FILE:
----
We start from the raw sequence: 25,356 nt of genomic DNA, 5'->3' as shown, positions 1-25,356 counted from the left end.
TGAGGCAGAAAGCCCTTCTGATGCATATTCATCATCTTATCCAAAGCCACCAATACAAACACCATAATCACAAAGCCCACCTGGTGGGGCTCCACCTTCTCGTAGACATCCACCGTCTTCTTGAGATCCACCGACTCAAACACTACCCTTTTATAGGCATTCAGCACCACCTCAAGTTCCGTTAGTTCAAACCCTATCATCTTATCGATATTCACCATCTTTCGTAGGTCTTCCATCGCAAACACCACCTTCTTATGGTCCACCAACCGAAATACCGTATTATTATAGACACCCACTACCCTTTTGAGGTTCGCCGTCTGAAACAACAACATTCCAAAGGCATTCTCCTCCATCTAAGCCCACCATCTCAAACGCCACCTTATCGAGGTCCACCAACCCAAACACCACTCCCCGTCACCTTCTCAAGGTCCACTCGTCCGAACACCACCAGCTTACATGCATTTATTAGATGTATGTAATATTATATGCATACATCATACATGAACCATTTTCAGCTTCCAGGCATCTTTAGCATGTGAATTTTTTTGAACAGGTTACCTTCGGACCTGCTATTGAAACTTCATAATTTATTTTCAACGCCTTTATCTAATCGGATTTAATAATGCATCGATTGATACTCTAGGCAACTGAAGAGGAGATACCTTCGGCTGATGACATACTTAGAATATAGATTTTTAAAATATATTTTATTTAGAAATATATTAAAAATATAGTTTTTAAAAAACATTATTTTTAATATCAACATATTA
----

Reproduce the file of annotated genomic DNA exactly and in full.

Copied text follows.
We start from the raw sequence: 25,356 nt of genomic DNA, 5'->3' as shown, positions 1-25,356 counted from the left end.
TGAGGCAGAAAGCCCTTCTGATGCATATTCATCATCTTATCCAAAGCCACCAATACAAACACCATAATCACAAAGCCCACCTGGTGGGGCTCCACCTTCTCGTAGACATCCACCGTCTTCTTGAGATCCACCGACTCAAACACTACCCTTTTATAGGCATTCAGCACCACCTCAAGTTCCGTTAGTTCAAACCCTATCATCTTATCGATATTCACCATCTTTCGTAGGTCTTCCATCGCAAACACCACCTTCTTATGGTCCACCAACCGAAATACCGTATTATTATAGACACCCACTACCCTTTTGAGGTTCGCCGTCTGAAACAACAACATTCCAAAGGCATTCTCCTCCATCTAAGCCCACCATCTCAAACGCCACCTTATCGAGGTCCACCAACCCAAACACCACTCCCCGTCACCTTCTCAAGGTCCACTCGTCCGAACACCACCAGCTTACATGCATTTATTAGATGTATGTAATATTATATGCATACATCATACATGAACCATTTTCAGCTTCCAGGCATCTTTAGCATGTGAATTTTTTTGAACAGGTTACCTTCGGACCTGCTATTGAAACTTCATAATTTATTTTCAACGCCTTTATCTAATCGGATTTAATAATGCATCGATTGATACTCTAGGCAACTGAAGAGGAGATACCTTCGGCTGATGACATACTTAGAATATAGATTTTTAAAATATATTTTATTTAGAAATATATTAAAAATATAGTTTTTAAAAAACATTATTTTTAATATCAACATATTA